Cold Comfort

By Bridget Weiss     

I live on six acres east of Austin, where the weather is less influenced by highways and buildings than in our big city. Rain, breezes and fog come more easily to the country climes. Like any nicely seasoned introvert, I’ve gravitated to the woods, preferring not to look into my neighbors’ windows, or to dress appropriately for yard chores. In my spare time, I like to chainsaw dead trees, feed friends, rescue baby rabbits from the killer tabby and sit by fires.

I experienced last year’s atypical winter intimately, in a drafty log cabin, like a child raised by wolves. The loblolly pine needles were spectacularly hung with ice and the winter grasses stood rigid with frozen, shining water. A female hummingbird had somehow missed the train south to Mexico. After fueling the fireplace on those frigid nights, I thawed out food for her, hoping she hadn’t died from the chill.

The bird survived, and so did I. Plus, I learned a few things: One. Cook like there’s no tomorrow. Two. Keep the home fires burning.

In winter, as a kid growing up in a rambling, two-story house a few blocks from the UT law school, I would whine to my parents that I was bored.

“Go outside,” they’d bark in unison, winking at each other and causing me to hate them. Mum grew up during World War II in rural England, and Dad spent the same formative years in a tiny American coastal town. They were both self-sufficient types. And, so, forced grumpily into the East Austin wilds, I picked ripe persimmons and made small fires by my secret fort on Waller Creek.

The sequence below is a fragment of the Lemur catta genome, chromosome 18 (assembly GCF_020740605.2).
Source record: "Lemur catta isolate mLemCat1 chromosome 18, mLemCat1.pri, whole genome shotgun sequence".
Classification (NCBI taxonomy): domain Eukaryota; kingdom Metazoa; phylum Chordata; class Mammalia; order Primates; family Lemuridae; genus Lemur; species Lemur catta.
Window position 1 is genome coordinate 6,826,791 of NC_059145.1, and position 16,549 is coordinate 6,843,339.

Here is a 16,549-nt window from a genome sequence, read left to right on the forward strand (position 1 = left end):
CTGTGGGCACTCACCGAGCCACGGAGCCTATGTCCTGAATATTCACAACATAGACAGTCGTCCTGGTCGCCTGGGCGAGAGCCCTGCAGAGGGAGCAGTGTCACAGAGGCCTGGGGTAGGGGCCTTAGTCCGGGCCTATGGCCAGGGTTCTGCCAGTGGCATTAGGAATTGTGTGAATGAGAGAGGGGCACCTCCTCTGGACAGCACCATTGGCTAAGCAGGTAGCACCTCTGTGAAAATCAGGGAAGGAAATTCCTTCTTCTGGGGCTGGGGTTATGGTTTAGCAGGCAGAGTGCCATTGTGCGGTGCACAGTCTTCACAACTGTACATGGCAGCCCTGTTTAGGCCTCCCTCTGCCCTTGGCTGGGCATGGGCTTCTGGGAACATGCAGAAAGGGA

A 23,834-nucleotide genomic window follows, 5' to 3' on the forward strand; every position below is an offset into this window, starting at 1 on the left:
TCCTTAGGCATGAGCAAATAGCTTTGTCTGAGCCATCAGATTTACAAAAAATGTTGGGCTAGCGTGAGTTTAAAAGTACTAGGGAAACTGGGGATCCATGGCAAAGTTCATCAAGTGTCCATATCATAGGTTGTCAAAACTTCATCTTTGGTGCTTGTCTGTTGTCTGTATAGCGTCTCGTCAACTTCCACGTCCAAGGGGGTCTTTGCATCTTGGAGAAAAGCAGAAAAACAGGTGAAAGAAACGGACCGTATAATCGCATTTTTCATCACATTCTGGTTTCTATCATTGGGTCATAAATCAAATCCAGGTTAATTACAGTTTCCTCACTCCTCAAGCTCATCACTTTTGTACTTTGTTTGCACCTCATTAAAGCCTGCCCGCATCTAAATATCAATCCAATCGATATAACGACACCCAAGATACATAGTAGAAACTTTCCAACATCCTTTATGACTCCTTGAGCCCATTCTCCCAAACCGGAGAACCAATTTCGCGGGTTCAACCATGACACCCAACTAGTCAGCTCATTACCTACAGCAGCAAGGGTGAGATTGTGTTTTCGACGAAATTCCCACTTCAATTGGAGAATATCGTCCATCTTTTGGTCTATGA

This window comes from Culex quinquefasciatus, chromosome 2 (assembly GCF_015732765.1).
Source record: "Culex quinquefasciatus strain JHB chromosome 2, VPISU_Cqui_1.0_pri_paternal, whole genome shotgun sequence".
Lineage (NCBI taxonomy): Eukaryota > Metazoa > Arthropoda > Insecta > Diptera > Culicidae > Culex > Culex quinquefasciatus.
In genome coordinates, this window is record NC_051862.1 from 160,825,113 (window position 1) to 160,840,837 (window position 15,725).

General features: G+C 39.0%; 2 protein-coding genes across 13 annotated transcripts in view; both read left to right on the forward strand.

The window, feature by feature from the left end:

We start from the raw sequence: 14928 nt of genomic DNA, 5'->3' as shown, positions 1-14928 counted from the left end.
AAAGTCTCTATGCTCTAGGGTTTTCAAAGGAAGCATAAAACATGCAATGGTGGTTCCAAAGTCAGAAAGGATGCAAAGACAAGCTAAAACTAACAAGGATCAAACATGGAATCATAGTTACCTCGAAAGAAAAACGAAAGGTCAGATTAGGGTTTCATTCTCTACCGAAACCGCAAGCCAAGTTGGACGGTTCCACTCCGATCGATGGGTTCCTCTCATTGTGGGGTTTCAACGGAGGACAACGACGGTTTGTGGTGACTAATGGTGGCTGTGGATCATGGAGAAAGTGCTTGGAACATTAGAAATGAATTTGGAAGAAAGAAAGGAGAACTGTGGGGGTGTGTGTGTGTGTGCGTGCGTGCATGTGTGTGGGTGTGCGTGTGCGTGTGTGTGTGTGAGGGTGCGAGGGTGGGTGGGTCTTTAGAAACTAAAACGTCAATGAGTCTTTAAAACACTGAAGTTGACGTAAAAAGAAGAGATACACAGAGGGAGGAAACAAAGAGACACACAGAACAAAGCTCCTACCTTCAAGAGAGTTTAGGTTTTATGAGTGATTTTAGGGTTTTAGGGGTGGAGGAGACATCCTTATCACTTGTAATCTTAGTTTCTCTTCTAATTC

Dad and I made brandy from the persimmons and crafted soap from the ashes. Mum would sometimes bake meat and potatoes in tinfoil packets, her eyes lighting up as she shared memories of being a hungry child. Some nights, I was allowed to stay up and read by the fire until I fell asleep.

And now, in winter, I think of evenings long past and drag them from the ashes. I cultivate the easy joy of roasting winter vegetables and meat over coals, not to mention sipping a whiskey before supper, or a brandy after. Lounging fireside in the dark and watching the moon rise sends a hard day’s woes south—along with most of the hummingbirds.

Try it once. Go outside, build a fire, and stay there. It will bring out the best—or the beast—in you, and either is preferable to the telly. Invite guests with imaginations adept enough to conjure up uncharted constellations or to tell you their secret dreams.

We’ll feed them, too. Here’s how:

To assemble a firepit, install a 2-by-4-foot base of concrete pavers or flat rocks. Use large stones set several inches above ground level to catch sparks. A fireplace grill set on the base allows oxygen to fuel the flames. Use loosely wadded newspaper and cardboard shreds beneath an armful of twigs to start the fire, or simply torch a compressed sawdust starter log. Be judicious in adding incrementally larger pieces of wood after the kindling takes. Cedar and oak branches are wonderfully fragrant, as is the piñon wood sold in bundles at hardware stores. If you don’t care to build a firepit, get your hands on one of the freestanding clay vessels known as chimineas or kivas, or a lovely copper fire bowl.

Supply your guests with a simple snack and a glass of something divine with which to wait an hour or so, until red embers appear. Then add campfire meals—meat and winter vegetables wrapped in heavy-duty tinfoil—to the coals. Cook for 20 minutes or more, turning once with tongs. Let the pockets cool to the touch and eat them straight from the fire.



Cold Comfort Camp Pockets

Ground lamb, fresh mint, onion, parsnip

Ground bison, red wine, fresh parsley, potato

Ground beef, fresh rosemary, onion, turnip

Textured vegetable protein, fresh cilantro, onion, yam

(Cut root vegetables and onions into 1-inch cubes.)